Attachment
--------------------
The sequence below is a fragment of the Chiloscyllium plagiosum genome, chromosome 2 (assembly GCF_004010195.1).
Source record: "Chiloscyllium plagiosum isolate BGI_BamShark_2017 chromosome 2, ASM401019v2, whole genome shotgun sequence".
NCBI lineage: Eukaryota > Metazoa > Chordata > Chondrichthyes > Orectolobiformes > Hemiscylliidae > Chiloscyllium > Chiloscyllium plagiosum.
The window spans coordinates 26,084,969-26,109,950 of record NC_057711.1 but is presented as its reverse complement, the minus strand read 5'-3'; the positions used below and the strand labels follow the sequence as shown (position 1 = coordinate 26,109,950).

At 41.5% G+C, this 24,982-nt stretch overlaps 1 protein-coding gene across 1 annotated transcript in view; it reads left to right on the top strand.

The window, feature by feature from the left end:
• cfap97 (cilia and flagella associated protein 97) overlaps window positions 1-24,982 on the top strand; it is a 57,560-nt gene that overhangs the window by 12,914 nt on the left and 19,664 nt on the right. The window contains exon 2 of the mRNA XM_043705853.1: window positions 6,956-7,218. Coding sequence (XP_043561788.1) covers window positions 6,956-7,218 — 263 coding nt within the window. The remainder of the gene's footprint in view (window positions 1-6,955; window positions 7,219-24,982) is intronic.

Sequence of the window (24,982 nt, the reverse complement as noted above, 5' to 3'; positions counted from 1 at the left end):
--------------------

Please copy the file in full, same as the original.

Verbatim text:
The sequence below is a fragment of the Chiloscyllium plagiosum genome, chromosome 2 (assembly GCF_004010195.1).
Source record: "Chiloscyllium plagiosum isolate BGI_BamShark_2017 chromosome 2, ASM401019v2, whole genome shotgun sequence".
NCBI lineage: Eukaryota > Metazoa > Chordata > Chondrichthyes > Orectolobiformes > Hemiscylliidae > Chiloscyllium > Chiloscyllium plagiosum.
The window spans coordinates 26,084,969-26,109,950 of record NC_057711.1 but is presented as its reverse complement, the minus strand read 5'-3'; the positions used below and the strand labels follow the sequence as shown (position 1 = coordinate 26,109,950).

At 41.5% G+C, this 24,982-nt stretch overlaps 1 protein-coding gene across 1 annotated transcript in view; it reads left to right on the top strand.

The window, feature by feature from the left end:
• cfap97 (cilia and flagella associated protein 97) overlaps window positions 1-24,982 on the top strand; it is a 57,560-nt gene that overhangs the window by 12,914 nt on the left and 19,664 nt on the right. The window contains exon 2 of the mRNA XM_043705853.1: window positions 6,956-7,218. Coding sequence (XP_043561788.1) covers window positions 6,956-7,218 — 263 coding nt within the window. The remainder of the gene's footprint in view (window positions 1-6,955; window positions 7,219-24,982) is intronic.

Sequence of the window (24,982 nt, the reverse complement as noted above, 5' to 3'; positions counted from 1 at the left end):